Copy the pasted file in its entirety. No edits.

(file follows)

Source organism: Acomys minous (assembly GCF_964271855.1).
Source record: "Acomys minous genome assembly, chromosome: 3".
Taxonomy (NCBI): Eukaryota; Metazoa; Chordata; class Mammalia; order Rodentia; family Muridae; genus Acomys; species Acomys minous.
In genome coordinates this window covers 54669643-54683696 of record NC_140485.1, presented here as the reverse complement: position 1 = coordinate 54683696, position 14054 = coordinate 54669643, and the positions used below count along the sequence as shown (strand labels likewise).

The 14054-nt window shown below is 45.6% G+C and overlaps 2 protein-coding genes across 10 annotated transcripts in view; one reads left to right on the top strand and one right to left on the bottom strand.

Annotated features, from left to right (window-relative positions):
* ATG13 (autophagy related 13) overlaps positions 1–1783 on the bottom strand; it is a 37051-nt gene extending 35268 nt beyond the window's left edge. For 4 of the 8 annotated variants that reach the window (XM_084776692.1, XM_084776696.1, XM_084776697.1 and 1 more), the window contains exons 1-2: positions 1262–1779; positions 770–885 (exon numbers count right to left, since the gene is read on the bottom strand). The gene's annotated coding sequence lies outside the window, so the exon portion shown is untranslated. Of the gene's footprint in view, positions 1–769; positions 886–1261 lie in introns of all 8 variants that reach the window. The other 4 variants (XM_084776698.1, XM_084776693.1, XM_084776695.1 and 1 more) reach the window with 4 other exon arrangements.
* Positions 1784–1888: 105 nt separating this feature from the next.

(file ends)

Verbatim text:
Source organism: Acomys minous (assembly GCF_964271855.1).
Source record: "Acomys minous genome assembly, chromosome: 3".
Taxonomy (NCBI): Eukaryota; Metazoa; Chordata; class Mammalia; order Rodentia; family Muridae; genus Acomys; species Acomys minous.
In genome coordinates this window covers 54669643-54683696 of record NC_140485.1, presented here as the reverse complement: position 1 = coordinate 54683696, position 14054 = coordinate 54669643, and the positions used below count along the sequence as shown (strand labels likewise).

The 14054-nt window shown below is 45.6% G+C and overlaps 2 protein-coding genes across 10 annotated transcripts in view; one reads left to right on the top strand and one right to left on the bottom strand.

Annotated features, from left to right (window-relative positions):
* ATG13 (autophagy related 13) overlaps positions 1–1783 on the bottom strand; it is a 37051-nt gene extending 35268 nt beyond the window's left edge. For 4 of the 8 annotated variants that reach the window (XM_084776692.1, XM_084776696.1, XM_084776697.1 and 1 more), the window contains exons 1-2: positions 1262–1779; positions 770–885 (exon numbers count right to left, since the gene is read on the bottom strand). The gene's annotated coding sequence lies outside the window, so the exon portion shown is untranslated. Of the gene's footprint in view, positions 1–769; positions 886–1261 lie in introns of all 8 variants that reach the window. The other 4 variants (XM_084776698.1, XM_084776693.1, XM_084776695.1 and 1 more) reach the window with 4 other exon arrangements.
* Positions 1784–1888: 105 nt separating this feature from the next.